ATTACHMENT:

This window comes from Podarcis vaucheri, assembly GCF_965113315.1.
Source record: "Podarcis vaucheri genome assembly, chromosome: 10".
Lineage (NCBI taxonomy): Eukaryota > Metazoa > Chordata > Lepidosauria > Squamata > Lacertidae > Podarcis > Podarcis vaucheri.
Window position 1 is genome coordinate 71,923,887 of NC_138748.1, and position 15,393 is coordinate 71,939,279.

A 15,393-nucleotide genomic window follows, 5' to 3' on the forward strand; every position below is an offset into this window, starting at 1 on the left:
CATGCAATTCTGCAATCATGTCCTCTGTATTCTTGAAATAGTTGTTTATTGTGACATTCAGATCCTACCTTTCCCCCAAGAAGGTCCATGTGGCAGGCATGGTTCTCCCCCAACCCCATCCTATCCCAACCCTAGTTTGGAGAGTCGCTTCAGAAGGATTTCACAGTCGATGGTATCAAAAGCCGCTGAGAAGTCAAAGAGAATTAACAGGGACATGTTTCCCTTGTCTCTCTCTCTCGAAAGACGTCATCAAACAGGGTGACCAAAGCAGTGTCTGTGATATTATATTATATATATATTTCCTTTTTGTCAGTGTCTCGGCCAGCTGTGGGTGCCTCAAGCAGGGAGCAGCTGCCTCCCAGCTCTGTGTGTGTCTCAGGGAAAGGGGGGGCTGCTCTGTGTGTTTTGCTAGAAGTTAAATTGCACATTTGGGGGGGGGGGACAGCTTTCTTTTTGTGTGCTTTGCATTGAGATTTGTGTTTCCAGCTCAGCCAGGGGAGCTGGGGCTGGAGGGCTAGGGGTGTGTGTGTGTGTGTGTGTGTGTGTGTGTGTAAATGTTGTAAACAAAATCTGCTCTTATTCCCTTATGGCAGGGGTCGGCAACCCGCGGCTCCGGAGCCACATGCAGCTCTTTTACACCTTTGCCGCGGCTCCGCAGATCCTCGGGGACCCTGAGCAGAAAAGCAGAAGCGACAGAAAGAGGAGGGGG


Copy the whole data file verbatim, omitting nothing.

This window comes from Podarcis vaucheri, assembly GCF_965113315.1.
Source record: "Podarcis vaucheri genome assembly, chromosome: 10".
Lineage (NCBI taxonomy): Eukaryota > Metazoa > Chordata > Lepidosauria > Squamata > Lacertidae > Podarcis > Podarcis vaucheri.
Window position 1 is genome coordinate 71,923,887 of NC_138748.1, and position 15,393 is coordinate 71,939,279.

A 15,393-nucleotide genomic window follows, 5' to 3' on the forward strand; every position below is an offset into this window, starting at 1 on the left:
CATGCAATTCTGCAATCATGTCCTCTGTATTCTTGAAATAGTTGTTTATTGTGACATTCAGATCCTACCTTTCCCCCAAGAAGGTCCATGTGGCAGGCATGGTTCTCCCCCAACCCCATCCTATCCCAACCCTAGTTTGGAGAGTCGCTTCAGAAGGATTTCACAGTCGATGGTATCAAAAGCCGCTGAGAAGTCAAAGAGAATTAACAGGGACATGTTTCCCTTGTCTCTCTCTCTCGAAAGACGTCATCAAACAGGGTGACCAAAGCAGTGTCTGTGATATTATATTATATATATATTTCCTTTTTGTCAGTGTCTCGGCCAGCTGTGGGTGCCTCAAGCAGGGAGCAGCTGCCTCCCAGCTCTGTGTGTGTCTCAGGGAAAGGGGGGGCTGCTCTGTGTGTTTTGCTAGAAGTTAAATTGCACATTTGGGGGGGGGGGACAGCTTTCTTTTTGTGTGCTTTGCATTGAGATTTGTGTTTCCAGCTCAGCCAGGGGAGCTGGGGCTGGAGGGCTAGGGGTGTGTGTGTGTGTGTGTGTGTGTGTGTGTGTAAATGTTGTAAACAAAATCTGCTCTTATTCCCTTATGGCAGGGGTCGGCAACCCGCGGCTCCGGAGCCACATGCAGCTCTTTTACACCTTTGCCGCGGCTCCGCAGATCCTCGGGGACCCTGAGCAGAAAAGCAGAAGCGACAGAAAGAGGAGGGGG